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Boxercise Circuit Training

author image Patrick Dale
Patrick Dale is an experienced writer who has written for a plethora of international publications. A lecturer and trainer of trainers, he is a contributor to "Ultra-FIT" magazine and has been involved in fitness for more than 22 years. He authored the books "Military Fitness", "Live Long, Live Strong" and "No Gym? No Problem!" and served in the Royal Marines for five years.
Boxercise Circuit Training
A group of people are training in a studio. Photo Credit GeorgeRudy/iStock/Getty Images

Circuit training is a system of exercise that combines resistance training exercises and cardiovascular conditioning into one efficient workout system. Exercises are arranged and performed in a sequence with little or no rest in between. The exercises in circuit training are performed for a set time or for a predetermined number of repetitions depending on the class format. Boxercise circuits use boxing-inspired conditioning exercises and drills to provide an effective workout for boxers and non-boxers alike.


Boxercise circuits use exercises, called stations, to target your entire body. There can be eight to 15 or more stations, which are usually arranged so that each station targets a different muscles group in turn; for example legs followed by core followed by upper body. Stations are normally arranged around the circumference of the training area, which leaves the center of the room free for warming up, pad work and stretching. A Boxercise circuit is controlled by an instructor who controls how long you will spend on each station.

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Example Exercises

Because Boxercise is a boxing inspired workout, this type of class includes many of the conditioning exercises used by boxers. Pushups, jumping rope, shadow boxing, bag work, pad work, medicine ball exercises and core conditioning all feature in a Boxercise circuit. There is no set routine used in Boxercise circuit training and the selection of exercises used in a class is the choice of the class instructor.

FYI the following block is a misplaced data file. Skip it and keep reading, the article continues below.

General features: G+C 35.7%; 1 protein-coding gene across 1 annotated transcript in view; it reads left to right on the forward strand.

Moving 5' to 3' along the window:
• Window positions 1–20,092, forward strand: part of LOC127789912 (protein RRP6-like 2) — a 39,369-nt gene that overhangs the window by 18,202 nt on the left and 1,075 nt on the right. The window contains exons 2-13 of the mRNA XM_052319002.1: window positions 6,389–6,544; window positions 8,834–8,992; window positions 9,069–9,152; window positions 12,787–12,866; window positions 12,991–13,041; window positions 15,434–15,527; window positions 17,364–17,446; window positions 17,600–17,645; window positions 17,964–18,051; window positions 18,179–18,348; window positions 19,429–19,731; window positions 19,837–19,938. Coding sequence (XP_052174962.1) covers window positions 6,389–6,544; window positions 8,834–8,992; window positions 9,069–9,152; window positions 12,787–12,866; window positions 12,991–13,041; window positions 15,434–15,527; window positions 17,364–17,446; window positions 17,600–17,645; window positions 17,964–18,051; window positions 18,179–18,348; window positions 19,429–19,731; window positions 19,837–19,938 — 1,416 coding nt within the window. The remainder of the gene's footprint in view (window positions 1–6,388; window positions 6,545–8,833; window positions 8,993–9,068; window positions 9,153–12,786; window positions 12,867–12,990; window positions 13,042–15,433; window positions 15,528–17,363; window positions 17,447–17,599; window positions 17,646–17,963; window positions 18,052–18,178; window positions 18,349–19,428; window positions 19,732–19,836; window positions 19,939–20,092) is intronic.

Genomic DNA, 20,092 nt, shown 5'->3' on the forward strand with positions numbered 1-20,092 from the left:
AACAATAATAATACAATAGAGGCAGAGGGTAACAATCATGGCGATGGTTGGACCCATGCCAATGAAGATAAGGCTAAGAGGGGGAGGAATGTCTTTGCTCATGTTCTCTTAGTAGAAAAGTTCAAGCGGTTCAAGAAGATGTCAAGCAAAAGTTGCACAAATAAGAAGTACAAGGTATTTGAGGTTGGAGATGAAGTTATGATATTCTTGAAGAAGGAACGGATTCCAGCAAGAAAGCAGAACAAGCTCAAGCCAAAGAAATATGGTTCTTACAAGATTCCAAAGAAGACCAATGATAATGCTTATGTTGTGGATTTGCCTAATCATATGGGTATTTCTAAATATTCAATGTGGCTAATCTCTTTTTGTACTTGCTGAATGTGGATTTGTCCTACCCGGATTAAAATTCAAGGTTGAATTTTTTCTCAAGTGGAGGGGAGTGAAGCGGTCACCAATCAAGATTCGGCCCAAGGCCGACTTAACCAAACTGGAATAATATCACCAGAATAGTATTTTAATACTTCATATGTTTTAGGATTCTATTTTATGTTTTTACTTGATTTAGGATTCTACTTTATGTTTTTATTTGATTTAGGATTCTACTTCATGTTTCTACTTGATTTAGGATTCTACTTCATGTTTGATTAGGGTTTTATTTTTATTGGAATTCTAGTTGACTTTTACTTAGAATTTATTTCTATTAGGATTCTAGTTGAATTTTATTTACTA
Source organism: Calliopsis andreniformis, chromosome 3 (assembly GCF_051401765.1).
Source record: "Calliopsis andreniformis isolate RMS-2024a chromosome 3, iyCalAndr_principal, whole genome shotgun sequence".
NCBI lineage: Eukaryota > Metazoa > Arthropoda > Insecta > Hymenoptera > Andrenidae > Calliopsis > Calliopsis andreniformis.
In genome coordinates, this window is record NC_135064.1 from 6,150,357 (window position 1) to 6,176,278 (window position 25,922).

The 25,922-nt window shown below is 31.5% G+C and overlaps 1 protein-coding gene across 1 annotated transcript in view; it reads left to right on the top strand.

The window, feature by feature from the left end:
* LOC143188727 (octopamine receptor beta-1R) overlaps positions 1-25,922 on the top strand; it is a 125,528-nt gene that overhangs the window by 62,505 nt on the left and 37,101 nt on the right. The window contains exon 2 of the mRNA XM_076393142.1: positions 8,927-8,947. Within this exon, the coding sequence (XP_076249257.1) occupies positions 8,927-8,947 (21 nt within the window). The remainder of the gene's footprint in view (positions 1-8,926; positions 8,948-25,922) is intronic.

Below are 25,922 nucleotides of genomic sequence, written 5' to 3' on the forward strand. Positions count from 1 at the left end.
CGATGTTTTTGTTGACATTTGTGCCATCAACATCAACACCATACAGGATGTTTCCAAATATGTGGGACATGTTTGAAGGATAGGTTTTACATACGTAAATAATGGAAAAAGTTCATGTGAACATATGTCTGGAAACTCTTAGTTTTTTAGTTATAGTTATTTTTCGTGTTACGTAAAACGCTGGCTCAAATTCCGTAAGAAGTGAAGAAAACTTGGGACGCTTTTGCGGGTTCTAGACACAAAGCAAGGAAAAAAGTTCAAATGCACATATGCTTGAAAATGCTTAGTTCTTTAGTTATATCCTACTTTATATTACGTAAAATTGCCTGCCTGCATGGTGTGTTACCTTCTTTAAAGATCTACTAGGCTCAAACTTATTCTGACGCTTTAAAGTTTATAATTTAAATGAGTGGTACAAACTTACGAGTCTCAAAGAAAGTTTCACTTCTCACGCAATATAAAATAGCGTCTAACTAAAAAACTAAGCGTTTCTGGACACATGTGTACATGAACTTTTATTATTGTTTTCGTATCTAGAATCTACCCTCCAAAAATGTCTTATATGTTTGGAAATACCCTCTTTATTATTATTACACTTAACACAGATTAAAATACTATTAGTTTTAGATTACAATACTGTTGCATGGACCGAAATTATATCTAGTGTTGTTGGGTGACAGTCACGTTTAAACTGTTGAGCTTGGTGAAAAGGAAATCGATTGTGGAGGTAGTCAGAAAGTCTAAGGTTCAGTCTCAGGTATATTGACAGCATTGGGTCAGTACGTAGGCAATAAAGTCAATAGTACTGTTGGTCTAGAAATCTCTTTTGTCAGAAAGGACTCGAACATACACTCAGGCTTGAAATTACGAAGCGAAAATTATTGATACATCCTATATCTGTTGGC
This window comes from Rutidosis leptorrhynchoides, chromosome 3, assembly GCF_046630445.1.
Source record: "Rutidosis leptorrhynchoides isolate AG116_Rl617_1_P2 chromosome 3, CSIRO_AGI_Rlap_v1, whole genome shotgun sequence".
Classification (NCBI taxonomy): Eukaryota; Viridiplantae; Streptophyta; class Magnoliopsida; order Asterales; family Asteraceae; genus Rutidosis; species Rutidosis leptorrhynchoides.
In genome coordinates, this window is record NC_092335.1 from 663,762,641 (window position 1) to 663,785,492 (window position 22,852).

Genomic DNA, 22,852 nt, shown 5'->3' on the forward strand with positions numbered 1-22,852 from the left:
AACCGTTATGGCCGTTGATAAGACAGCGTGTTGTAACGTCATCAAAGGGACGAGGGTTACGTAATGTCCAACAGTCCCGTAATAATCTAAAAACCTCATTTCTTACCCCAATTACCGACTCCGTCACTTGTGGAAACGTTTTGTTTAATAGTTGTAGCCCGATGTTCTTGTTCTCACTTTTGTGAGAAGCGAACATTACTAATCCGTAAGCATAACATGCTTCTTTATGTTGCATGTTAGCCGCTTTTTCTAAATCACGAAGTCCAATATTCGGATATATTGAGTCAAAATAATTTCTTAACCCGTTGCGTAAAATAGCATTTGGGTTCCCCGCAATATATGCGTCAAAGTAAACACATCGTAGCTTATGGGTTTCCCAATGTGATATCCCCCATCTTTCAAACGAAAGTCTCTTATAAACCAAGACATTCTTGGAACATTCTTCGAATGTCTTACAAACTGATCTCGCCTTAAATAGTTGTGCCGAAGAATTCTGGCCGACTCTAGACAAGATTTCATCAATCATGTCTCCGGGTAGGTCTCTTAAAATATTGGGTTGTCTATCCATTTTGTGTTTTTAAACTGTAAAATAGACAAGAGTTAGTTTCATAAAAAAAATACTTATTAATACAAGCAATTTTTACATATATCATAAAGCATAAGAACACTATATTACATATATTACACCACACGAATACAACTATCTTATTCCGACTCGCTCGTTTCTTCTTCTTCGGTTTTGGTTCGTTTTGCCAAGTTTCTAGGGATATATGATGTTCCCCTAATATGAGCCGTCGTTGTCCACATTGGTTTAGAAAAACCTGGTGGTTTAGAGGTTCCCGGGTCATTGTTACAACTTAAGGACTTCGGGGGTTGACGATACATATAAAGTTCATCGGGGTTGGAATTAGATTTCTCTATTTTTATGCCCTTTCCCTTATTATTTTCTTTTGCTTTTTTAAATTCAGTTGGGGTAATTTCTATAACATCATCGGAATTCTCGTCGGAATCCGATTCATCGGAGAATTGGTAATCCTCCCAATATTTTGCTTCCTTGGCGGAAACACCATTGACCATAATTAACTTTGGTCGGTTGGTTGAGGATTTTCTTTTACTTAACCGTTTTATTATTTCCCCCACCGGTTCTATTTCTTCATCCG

Boxercise circuit training will develop your muscular endurance, aerobic fitness, coordination, and balance and is also an effective calorie burner. Although not designed to be competitive, Boxercise classes often place participants in pairs, since working out with someone else can make you train harder than you would on your own. Boxercise circuit training classes are led by a qualified instructor who offers encouragement and guidance so that you get the most out of your workout. The music used in a Boxercise class is designed to be uplifting and helps you to work harder than you might do otherwise.


Group workouts such as Boxercise can sometimes leave you without the individual attention and form correction necessary to ensure that you are performing exercises correctly. This is especially the case in very busy classes. Inexperienced exercisers or newcomers can feel intimidated when joining a well-established class, especially if everyone else seems to know exactly what they are doing. The fast pace and demanding exercises used in a Boxercise circuit mean that this type of class is quite tough and not ideally suited to beginners. This may only become apparent once you are midway through a class and find that you are working harder than you want to. Overexertion may result in post-exercise muscle soreness, severe fatigue or injury -- all of which may discourage you from trying Boxercise again.

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  • "Boxing Fitness: A Guide to Getting Fighting Fit"; Ian Oliver; 2007
  • "Fighting Fit: Boxing Workouts, Techniques, and Sparring"; Doug Werner, et al.; 2000
  • "The Gleason's Gym Total Body Boxing Workout for Women: A 4-Week Head-to-Toe Makeover"; Hector Roca, et al.; 2007
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